Saturday, April 17, 2010

An ADHD moment

I wanted to sit down and write a story. But of course, I have ADHD, which makes any task explode into a tangent of other tasks that are only marginally related to the original task of writing.

I started out just fine. I took my medication, which is a long-acting form of Ritalin. The problem with this medication is that because it is long-acting, it also takes a while to start working. So if I start trying to focus on something immediately, it doesn't always work.

I walked the dog, came back, got myself a glass of tea, and sat down with my laptop. When I opened OpenOffice, an information bubble popped up, telling me I needed to update something. I'm so fed up with information bubbles popping up on my computer. I clicked on the stupid thing and it crashed OpenOffice.

Well, at that point I decided I'd had enough of OpenOffice, and got on the web to find another kind of freeware word processing software. As I was scrolling through the list of programs available, I remembered that Matthew had a copy of Word 2007 on the main desktop. I don't want to use the main desktop for writing, because we don't have a good computer desk, and the chair is way too low, so it's uncomfortable.

Anyway, I got the idea that maybe I could turn on network sharing so that I could share the copy of Word that was on the desktop computer and use it on my laptop. I know now that such things are not possible, but at the time it seemed like a likely possibility. So I took my laptop over to the desktop and connected the homegroups using the password, making sure everything was shared properly. In the process, I noticed that while the laptop could see the desktop, the reverse was not true, so I spent some time trying to fix that problem. While I was doing that, I decided to set up all of the homegroup settings, making sure that I could use the network printer, and that my iTunes library on the desktop was shared with my laptop.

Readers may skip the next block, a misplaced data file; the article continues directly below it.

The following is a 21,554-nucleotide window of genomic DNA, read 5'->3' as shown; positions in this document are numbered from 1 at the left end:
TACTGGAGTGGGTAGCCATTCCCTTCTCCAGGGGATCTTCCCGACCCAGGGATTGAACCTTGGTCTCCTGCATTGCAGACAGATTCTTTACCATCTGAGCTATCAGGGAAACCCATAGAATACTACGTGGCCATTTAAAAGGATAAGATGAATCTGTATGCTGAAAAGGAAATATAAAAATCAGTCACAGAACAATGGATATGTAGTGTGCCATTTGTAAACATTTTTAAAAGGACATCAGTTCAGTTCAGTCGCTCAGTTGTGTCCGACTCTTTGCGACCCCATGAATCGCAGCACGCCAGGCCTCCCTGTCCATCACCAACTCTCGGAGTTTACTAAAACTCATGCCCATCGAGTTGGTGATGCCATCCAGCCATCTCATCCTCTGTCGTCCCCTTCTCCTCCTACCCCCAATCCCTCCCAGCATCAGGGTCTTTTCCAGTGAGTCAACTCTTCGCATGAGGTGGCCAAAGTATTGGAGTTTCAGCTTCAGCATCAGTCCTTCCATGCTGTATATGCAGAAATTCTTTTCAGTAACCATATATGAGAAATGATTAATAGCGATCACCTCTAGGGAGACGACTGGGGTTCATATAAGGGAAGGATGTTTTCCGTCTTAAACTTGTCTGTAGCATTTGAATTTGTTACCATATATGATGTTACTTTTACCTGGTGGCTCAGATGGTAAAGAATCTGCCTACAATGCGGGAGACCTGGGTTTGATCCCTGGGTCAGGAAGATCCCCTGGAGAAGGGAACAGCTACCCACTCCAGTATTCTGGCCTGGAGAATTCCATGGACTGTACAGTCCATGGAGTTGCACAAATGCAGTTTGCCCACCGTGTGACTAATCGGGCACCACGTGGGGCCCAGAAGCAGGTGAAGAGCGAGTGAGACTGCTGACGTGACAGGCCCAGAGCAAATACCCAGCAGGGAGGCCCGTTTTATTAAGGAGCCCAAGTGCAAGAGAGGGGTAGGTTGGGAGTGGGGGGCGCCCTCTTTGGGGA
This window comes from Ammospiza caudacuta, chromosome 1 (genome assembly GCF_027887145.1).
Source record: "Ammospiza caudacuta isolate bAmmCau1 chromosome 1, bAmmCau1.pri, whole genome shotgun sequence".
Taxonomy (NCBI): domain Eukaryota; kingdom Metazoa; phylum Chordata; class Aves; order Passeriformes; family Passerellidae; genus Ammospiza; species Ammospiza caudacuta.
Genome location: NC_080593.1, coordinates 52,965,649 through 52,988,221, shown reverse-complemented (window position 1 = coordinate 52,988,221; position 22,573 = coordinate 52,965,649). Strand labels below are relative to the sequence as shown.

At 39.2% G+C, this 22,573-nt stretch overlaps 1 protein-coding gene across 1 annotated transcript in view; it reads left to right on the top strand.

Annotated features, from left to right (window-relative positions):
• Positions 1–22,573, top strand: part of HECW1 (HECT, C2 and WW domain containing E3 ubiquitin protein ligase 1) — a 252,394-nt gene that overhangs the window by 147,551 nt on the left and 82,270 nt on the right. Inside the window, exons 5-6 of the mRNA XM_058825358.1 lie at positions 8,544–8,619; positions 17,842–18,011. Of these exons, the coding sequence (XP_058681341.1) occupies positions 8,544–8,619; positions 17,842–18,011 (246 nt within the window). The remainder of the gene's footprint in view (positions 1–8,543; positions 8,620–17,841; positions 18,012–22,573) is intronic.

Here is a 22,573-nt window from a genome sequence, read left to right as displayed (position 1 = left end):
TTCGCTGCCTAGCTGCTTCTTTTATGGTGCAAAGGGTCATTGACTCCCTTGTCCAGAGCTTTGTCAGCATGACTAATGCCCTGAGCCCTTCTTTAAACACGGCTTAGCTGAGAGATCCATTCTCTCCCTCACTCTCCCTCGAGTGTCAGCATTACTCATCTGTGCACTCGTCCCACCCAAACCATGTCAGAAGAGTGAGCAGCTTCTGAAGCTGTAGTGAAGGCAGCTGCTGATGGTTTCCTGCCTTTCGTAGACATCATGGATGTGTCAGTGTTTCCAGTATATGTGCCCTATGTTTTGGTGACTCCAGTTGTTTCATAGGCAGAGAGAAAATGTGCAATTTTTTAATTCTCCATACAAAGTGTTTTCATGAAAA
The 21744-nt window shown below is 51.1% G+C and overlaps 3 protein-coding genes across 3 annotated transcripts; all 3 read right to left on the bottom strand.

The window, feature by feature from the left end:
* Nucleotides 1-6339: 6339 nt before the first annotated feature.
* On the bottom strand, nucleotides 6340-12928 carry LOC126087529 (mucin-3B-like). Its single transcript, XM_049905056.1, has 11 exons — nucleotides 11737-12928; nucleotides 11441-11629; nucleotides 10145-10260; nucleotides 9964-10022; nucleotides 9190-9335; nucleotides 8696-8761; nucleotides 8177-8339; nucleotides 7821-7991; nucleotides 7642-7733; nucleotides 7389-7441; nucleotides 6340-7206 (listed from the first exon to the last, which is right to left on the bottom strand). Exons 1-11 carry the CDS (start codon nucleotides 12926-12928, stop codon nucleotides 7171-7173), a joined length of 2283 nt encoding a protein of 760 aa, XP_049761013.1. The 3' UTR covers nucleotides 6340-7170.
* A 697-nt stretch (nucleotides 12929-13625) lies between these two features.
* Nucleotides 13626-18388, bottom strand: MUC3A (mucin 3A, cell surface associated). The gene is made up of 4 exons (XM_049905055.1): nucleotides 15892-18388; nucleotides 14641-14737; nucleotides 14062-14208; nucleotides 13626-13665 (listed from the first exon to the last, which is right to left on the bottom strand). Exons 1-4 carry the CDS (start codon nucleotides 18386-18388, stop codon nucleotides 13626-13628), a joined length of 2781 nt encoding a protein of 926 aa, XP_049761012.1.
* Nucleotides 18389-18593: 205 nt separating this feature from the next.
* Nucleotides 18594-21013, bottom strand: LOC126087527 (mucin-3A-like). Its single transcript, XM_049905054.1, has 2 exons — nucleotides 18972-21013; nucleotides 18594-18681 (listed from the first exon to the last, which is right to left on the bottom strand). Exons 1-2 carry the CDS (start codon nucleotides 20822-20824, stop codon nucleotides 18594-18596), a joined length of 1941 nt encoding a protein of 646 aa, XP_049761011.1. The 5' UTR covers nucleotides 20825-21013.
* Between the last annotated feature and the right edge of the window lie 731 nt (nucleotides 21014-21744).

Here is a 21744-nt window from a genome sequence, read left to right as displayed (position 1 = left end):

That accomplished, I went about trying to open the desktop copy of Word on my laptop. Unfortunately, my laptop showed that copy only as a shortcut, and since Word wasn't installed on my laptop, I realized that my genius idea just wasn't going to work, and I was going to have to either stick with using OpenOffice or find another program.

I took my laptop back over to my comfy writing nook and checked to make sure the network settings were all working, and then, since I was doing that anyway, opened iTunes on my laptop and synced it with my desktop library. Then I went back to the website and tried to find a freeware word processing software. I found one called AbiWord, and downloaded it. While it was installing, I checked to see how much Word actually costs, but for some reason, the website I was looking at didn't list the price.

AbiWord installed itself and I started trying to use it, only to discover that its dictionary didn't recognize contractions. Well that was no good at all. Finally, I gave up and opened OpenOffice, wrote a few sentences, and then got up to get myself a glass of tea. I got a glass out of the cabinet, got the tea out of the fridge, and then realized I had a glass of tea already, put the tea back in the fridge, leaving the glass on the counter, and went back and sat down at my laptop.

I wrote a few more sentences of what I was originally writing, and then realized how funny the whole previous sequence of events had to be if seen from the perspective of someone who doesn't have ADHD, so I switched to a new document and started writing this.